Identify and Address the Specific Risks. The complexity and changing nature of economic sanctions, both in the U.S. and abroad, means that company compliance personnel must identify and then train staff to address specific sanctions risks. The compliance procedures adopted for one business unit may make little sense to another and generic procedures and training often may be ineffectual.

Each industry has its own red flags and often the compliance team has specific examples of these red flags based on the company’s experience or published cases relevant to industry. For example, an air carrier seeking to buy or lease an aircraft engine for a type of aircraft that it does not operate would be a “red flag” for the aviation industry.

Effective Means to Flow Down Information Updates or Information on Current Sanctions. In a changing regulatory environment, employees conducting diligence and approving transactions need to have access to current information in order to accommodate changes in sanctions regimes. For example, notwithstanding that broad sanctions have largely been lifted on Burma, key compliance employees in many companies have not been made aware of this information.

Integrated Compliance. It is not uncommon for large companies to have separate manuals, training and diligence checklists covering anti-money laundering, anti-corruption and export/sanctions compliance. These companies seek to manage risk and often maintain a large and robust compliance staff. However, if the compliance function is divorced from the business function or, in other words, if the focus is not on enterprise risk management where the compliance and business functions are integrated, due diligence often becomes someone else’s job (e.g., not the job of the marketer, deal counsel, etc.). An integrated approach puts the business people and deal makers at the front line to spot irregularities. Where a company’s marketing/deal team utilizes an integrated checklist for diligence and has been trained to identify all potential “red flags” from a single list, there is a greater likelihood that sanctionable activity will be avoided. Further, if the business unit is directly involved in collecting information on counterparties for a contemplated transaction, a sense of ownership of the diligence function is created. This integrated approach ensures an effective compliance methodology. Thus, the employee organizing the transaction is the focal point for the question, “Why is payment coming from a party unrelated to the transaction?” The emphasis on risk-based compliance procedures and due diligence are areas where sanctions compliance and other compliance areas overlap. Devising a framework to analyze anti-money laundering risk, bribery/corruption (FCPA) risk and export control risk simultaneously (as evident by the Weatherford case described above where violations of FCPA and sanctions laws both came into play) can often yield a more compliant framework.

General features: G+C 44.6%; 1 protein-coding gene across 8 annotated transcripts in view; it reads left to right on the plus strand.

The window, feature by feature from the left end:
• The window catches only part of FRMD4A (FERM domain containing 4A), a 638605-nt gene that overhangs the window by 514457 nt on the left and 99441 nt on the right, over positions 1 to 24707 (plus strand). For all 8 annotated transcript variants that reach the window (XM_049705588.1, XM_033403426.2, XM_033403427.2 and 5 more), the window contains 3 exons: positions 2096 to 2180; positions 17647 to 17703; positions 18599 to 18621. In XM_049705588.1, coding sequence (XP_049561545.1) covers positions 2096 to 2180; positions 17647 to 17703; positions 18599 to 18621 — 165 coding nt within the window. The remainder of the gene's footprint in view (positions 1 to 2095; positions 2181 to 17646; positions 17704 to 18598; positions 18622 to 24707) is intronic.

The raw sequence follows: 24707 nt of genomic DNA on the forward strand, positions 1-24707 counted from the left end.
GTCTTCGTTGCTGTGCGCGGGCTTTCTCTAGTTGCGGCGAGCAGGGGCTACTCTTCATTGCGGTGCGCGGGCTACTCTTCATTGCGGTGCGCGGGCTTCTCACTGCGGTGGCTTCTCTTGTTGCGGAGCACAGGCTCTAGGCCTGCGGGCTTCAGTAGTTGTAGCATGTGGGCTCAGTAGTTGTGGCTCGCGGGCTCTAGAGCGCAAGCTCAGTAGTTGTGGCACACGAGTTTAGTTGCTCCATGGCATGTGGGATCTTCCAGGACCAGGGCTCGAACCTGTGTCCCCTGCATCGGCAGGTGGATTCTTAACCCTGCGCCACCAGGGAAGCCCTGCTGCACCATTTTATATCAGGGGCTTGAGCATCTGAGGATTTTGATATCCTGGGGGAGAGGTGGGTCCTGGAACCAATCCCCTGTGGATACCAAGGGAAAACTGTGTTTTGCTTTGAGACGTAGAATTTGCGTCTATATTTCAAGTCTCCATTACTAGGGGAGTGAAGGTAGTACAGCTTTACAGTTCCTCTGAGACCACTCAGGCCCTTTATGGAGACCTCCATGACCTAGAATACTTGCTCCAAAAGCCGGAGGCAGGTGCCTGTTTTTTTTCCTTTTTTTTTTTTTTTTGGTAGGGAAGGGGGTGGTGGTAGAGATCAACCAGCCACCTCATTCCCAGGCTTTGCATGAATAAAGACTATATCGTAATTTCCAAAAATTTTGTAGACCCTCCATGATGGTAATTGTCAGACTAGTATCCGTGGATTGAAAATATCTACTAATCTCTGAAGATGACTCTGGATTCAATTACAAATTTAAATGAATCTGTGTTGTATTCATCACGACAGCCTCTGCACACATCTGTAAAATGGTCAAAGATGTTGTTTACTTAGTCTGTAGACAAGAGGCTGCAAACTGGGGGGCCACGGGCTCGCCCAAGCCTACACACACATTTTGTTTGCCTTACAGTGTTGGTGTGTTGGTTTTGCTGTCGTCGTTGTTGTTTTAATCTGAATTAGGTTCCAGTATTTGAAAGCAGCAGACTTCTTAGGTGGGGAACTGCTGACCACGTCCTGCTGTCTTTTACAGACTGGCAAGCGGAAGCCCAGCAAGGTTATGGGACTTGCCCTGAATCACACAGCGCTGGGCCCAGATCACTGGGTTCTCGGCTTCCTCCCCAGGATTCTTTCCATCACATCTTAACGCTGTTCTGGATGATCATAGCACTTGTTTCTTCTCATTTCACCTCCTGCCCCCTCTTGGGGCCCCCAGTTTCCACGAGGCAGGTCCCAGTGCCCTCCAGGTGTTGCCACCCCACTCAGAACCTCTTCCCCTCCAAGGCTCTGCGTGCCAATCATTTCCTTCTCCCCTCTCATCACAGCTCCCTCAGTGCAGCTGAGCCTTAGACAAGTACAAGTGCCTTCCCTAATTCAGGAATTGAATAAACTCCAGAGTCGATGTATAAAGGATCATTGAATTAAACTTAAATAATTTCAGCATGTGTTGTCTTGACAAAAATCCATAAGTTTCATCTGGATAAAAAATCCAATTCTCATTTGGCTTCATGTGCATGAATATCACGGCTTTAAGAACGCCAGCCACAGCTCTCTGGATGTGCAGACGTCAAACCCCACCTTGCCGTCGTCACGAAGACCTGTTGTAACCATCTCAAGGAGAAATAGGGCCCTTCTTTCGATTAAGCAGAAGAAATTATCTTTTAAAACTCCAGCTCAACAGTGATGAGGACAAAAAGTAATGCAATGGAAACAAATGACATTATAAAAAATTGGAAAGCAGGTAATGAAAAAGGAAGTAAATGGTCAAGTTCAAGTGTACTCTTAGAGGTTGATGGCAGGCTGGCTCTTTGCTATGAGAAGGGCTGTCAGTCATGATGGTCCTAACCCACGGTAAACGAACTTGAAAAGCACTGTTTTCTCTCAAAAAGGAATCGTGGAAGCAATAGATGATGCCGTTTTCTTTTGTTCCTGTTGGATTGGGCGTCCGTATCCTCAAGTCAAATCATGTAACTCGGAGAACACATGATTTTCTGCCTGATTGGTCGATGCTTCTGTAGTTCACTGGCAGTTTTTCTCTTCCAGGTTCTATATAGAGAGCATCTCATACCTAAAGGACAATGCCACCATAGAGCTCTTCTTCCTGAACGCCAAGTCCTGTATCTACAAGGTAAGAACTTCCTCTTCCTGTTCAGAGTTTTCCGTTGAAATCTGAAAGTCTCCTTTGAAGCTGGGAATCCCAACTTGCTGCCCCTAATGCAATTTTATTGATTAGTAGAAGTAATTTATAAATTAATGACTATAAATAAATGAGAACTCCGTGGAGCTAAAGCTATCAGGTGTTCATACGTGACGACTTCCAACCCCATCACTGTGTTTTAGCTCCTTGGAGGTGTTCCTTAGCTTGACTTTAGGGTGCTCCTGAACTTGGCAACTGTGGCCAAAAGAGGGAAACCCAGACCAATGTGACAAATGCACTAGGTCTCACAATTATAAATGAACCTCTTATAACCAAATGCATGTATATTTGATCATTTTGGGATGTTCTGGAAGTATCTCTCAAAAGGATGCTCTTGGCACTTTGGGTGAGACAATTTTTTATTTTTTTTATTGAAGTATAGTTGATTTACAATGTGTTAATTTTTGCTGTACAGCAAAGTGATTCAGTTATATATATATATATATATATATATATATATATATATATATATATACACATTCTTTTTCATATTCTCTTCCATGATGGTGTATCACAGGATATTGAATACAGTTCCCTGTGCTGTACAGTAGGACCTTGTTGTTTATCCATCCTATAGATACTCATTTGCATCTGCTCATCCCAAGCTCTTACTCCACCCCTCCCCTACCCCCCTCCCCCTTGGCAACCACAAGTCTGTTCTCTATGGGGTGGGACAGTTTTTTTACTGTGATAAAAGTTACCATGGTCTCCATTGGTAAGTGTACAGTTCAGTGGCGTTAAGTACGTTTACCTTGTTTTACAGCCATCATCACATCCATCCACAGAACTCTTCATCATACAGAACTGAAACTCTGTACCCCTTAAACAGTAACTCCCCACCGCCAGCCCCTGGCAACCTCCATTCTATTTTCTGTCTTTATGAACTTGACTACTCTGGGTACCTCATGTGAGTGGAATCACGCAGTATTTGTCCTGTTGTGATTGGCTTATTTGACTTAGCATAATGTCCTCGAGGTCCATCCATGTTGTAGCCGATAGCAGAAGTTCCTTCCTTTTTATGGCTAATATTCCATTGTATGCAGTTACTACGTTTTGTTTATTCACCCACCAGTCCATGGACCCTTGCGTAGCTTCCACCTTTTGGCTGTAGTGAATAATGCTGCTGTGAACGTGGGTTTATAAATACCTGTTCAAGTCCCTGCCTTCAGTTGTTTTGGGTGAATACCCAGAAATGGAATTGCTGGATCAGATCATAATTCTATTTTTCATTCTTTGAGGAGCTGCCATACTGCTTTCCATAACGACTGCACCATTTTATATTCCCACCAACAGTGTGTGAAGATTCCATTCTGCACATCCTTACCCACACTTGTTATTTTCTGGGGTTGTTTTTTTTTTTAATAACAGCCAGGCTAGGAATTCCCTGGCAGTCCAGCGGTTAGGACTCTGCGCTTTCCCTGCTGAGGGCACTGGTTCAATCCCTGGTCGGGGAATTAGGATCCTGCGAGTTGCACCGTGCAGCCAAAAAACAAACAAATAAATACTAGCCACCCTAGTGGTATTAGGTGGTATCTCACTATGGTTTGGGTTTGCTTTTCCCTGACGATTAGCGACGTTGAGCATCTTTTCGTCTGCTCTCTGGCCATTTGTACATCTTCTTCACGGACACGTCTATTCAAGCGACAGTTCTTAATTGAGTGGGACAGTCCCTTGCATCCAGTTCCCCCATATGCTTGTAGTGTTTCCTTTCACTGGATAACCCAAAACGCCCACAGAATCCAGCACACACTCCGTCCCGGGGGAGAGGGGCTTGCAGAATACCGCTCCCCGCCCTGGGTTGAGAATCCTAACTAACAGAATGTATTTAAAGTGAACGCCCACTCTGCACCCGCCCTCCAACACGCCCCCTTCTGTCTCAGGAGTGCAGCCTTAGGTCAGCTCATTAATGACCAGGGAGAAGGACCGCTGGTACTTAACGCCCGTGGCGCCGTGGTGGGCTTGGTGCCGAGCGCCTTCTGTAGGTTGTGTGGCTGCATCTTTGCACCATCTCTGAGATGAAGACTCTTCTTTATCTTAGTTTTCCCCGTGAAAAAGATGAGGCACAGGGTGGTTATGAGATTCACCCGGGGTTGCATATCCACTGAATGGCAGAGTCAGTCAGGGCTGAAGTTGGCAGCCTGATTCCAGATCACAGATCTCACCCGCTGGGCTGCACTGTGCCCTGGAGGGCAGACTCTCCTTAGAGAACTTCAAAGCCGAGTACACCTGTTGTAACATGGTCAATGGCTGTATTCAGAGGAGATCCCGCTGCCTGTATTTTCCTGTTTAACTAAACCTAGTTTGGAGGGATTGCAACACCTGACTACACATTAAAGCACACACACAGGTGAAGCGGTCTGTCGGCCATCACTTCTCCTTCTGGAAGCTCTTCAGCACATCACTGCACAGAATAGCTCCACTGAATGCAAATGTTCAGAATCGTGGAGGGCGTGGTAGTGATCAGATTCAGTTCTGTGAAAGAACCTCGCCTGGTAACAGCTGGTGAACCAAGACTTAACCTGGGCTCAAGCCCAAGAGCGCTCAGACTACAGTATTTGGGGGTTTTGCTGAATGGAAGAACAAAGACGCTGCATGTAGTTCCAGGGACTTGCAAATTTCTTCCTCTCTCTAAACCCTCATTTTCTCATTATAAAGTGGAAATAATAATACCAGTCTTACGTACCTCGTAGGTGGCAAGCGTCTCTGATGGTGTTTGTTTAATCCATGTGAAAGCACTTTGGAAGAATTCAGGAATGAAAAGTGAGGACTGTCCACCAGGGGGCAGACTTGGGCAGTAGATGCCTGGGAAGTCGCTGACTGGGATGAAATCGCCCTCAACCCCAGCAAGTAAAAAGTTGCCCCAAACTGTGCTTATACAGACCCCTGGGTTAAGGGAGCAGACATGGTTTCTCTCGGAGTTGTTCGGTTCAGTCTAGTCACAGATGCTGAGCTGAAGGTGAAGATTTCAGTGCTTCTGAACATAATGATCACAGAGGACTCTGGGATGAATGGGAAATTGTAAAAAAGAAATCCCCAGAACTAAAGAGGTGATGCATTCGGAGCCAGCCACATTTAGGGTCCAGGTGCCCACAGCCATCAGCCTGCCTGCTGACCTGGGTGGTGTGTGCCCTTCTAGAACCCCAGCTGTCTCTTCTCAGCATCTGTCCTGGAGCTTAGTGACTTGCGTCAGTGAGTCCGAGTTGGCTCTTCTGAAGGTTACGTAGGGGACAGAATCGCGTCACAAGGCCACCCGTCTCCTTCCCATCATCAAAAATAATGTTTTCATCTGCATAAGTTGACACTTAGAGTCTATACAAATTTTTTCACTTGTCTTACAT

Due Diligence Pitfalls. The following are some of the diligence pitfalls we have seen in sanctions compliance:

  • Equating blacklist screening to due diligence. Blacklist screening is one element of transaction diligence, but only in certain circumstances would it be the only diligence undertaken.
  • Failure to Document Diligence. In the absence of documentation that diligence was done, regulators are more than likely to assume that no diligence was actually performed. This is particularly critical when clearing potential SDN matches or other red flags.
  • Untimely Diligence. Compliance procedures should establish when and how often diligence needs to be updated. For example, in a company acquisition many months can pass between initial discussions/diligence and closing.
  • Treating all “Red Flag” as deal killers. If a “red flag” immediately kills the deal, sales staff will be hesitant to bring such red flags to the attention of compliance staff. In fact, however, through additional diligence and other measures, red flags often can be cleared. For example, the red flag may simply be a company with a similar name to a SDN entity. Staff should understand that when compliance kills the deal, it has good reason and is acting in the best interest of the company, not merely being over reactive.
  • Reliance on Contractual Representations of Foreign Entity. Obtaining a representation from the foreign buyer that it will comply with sanctions and is not a SDN does not equal due diligence, and will only be given limited weight by OFAC or other agencies in determining culpability.